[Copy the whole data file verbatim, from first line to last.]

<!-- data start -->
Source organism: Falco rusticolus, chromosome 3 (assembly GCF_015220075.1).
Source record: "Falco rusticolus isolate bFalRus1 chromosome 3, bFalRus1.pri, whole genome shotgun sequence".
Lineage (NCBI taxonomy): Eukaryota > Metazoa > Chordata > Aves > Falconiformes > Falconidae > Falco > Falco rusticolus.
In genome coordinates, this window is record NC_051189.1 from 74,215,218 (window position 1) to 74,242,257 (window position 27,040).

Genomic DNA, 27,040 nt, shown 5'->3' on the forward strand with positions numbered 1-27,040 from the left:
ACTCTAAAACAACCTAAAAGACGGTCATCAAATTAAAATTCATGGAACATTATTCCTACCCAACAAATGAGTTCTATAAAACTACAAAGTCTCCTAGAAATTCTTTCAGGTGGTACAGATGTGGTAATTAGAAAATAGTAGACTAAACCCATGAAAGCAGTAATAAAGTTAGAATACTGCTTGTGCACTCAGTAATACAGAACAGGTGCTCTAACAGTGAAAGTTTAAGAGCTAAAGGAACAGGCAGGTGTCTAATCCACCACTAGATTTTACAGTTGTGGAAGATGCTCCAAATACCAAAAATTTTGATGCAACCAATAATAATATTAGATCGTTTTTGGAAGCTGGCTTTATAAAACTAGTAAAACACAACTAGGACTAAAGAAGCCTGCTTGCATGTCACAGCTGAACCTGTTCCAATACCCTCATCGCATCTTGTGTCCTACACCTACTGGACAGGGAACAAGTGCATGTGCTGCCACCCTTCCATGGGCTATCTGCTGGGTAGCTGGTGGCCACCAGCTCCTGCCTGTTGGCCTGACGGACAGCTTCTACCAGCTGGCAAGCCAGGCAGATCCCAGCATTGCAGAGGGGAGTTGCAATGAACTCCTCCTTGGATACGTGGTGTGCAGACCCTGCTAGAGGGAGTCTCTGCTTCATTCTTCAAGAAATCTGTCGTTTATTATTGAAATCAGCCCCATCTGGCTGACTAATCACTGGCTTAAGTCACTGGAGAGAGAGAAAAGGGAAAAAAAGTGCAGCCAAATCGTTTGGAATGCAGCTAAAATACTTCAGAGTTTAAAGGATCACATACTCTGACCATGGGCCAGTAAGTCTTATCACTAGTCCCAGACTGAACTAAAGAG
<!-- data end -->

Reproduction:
Source organism: Falco rusticolus, chromosome 3 (assembly GCF_015220075.1).
Source record: "Falco rusticolus isolate bFalRus1 chromosome 3, bFalRus1.pri, whole genome shotgun sequence".
Lineage (NCBI taxonomy): Eukaryota > Metazoa > Chordata > Aves > Falconiformes > Falconidae > Falco > Falco rusticolus.
In genome coordinates, this window is record NC_051189.1 from 74,215,218 (window position 1) to 74,242,257 (window position 27,040).

Genomic DNA, 27,040 nt, shown 5'->3' on the forward strand with positions numbered 1-27,040 from the left:
ACTCTAAAACAACCTAAAAGACGGTCATCAAATTAAAATTCATGGAACATTATTCCTACCCAACAAATGAGTTCTATAAAACTACAAAGTCTCCTAGAAATTCTTTCAGGTGGTACAGATGTGGTAATTAGAAAATAGTAGACTAAACCCATGAAAGCAGTAATAAAGTTAGAATACTGCTTGTGCACTCAGTAATACAGAACAGGTGCTCTAACAGTGAAAGTTTAAGAGCTAAAGGAACAGGCAGGTGTCTAATCCACCACTAGATTTTACAGTTGTGGAAGATGCTCCAAATACCAAAAATTTTGATGCAACCAATAATAATATTAGATCGTTTTTGGAAGCTGGCTTTATAAAACTAGTAAAACACAACTAGGACTAAAGAAGCCTGCTTGCATGTCACAGCTGAACCTGTTCCAATACCCTCATCGCATCTTGTGTCCTACACCTACTGGACAGGGAACAAGTGCATGTGCTGCCACCCTTCCATGGGCTATCTGCTGGGTAGCTGGTGGCCACCAGCTCCTGCCTGTTGGCCTGACGGACAGCTTCTACCAGCTGGCAAGCCAGGCAGATCCCAGCATTGCAGAGGGGAGTTGCAATGAACTCCTCCTTGGATACGTGGTGTGCAGACCCTGCTAGAGGGAGTCTCTGCTTCATTCTTCAAGAAATCTGTCGTTTATTATTGAAATCAGCCCCATCTGGCTGACTAATCACTGGCTTAAGTCACTGGAGAGAGAGAAAAGGGAAAAAAAGTGCAGCCAAATCGTTTGGAATGCAGCTAAAATACTTCAGAGTTTAAAGGATCACATACTCTGACCATGGGCCAGTAAGTCTTATCACTAGTCCCAGACTGAACTAAAGAG